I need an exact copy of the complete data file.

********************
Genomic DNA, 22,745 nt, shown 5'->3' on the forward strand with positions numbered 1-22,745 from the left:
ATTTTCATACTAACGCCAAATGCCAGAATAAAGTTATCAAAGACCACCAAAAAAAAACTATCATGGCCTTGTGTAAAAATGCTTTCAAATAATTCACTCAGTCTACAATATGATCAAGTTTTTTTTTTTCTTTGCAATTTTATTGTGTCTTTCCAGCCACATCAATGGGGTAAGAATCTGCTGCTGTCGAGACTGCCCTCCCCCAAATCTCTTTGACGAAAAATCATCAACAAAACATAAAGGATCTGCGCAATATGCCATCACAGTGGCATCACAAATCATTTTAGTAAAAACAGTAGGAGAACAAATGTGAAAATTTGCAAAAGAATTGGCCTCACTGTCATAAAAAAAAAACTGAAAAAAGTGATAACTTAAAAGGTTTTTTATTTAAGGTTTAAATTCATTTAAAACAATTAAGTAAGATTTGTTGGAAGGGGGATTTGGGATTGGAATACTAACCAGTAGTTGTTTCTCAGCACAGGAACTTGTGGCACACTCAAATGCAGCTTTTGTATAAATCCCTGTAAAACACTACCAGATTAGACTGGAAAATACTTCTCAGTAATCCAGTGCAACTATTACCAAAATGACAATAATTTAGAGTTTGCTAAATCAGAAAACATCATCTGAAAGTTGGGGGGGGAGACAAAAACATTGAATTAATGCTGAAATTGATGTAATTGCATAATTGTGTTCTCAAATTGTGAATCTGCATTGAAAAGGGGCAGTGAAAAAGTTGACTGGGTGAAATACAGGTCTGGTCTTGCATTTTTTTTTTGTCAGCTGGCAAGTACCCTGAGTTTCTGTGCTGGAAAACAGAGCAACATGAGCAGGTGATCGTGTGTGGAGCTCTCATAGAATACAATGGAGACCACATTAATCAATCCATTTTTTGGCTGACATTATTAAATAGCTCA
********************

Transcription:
Genomic DNA, 22,745 nt, shown 5'->3' on the forward strand with positions numbered 1-22,745 from the left:
ATTTTCATACTAACGCCAAATGCCAGAATAAAGTTATCAAAGACCACCAAAAAAAAACTATCATGGCCTTGTGTAAAAATGCTTTCAAATAATTCACTCAGTCTACAATATGATCAAGTTTTTTTTTTTCTTTGCAATTTTATTGTGTCTTTCCAGCCACATCAATGGGGTAAGAATCTGCTGCTGTCGAGACTGCCCTCCCCCAAATCTCTTTGACGAAAAATCATCAACAAAACATAAAGGATCTGCGCAATATGCCATCACAGTGGCATCACAAATCATTTTAGTAAAAACAGTAGGAGAACAAATGTGAAAATTTGCAAAAGAATTGGCCTCACTGTCATAAAAAAAAAACTGAAAAAAGTGATAACTTAAAAGGTTTTTTATTTAAGGTTTAAATTCATTTAAAACAATTAAGTAAGATTTGTTGGAAGGGGGATTTGGGATTGGAATACTAACCAGTAGTTGTTTCTCAGCACAGGAACTTGTGGCACACTCAAATGCAGCTTTTGTATAAATCCCTGTAAAACACTACCAGATTAGACTGGAAAATACTTCTCAGTAATCCAGTGCAACTATTACCAAAATGACAATAATTTAGAGTTTGCTAAATCAGAAAACATCATCTGAAAGTTGGGGGGGGAGACAAAAACATTGAATTAATGCTGAAATTGATGTAATTGCATAATTGTGTTCTCAAATTGTGAATCTGCATTGAAAAGGGGCAGTGAAAAAGTTGACTGGGTGAAATACAGGTCTGGTCTTGCATTTTTTTTTTGTCAGCTGGCAAGTACCCTGAGTTTCTGTGCTGGAAAACAGAGCAACATGAGCAGGTGATCGTGTGTGGAGCTCTCATAGAATACAATGGAGACCACATTAATCAATCCATTTTTTGGCTGACATTATTAAATAGCTCA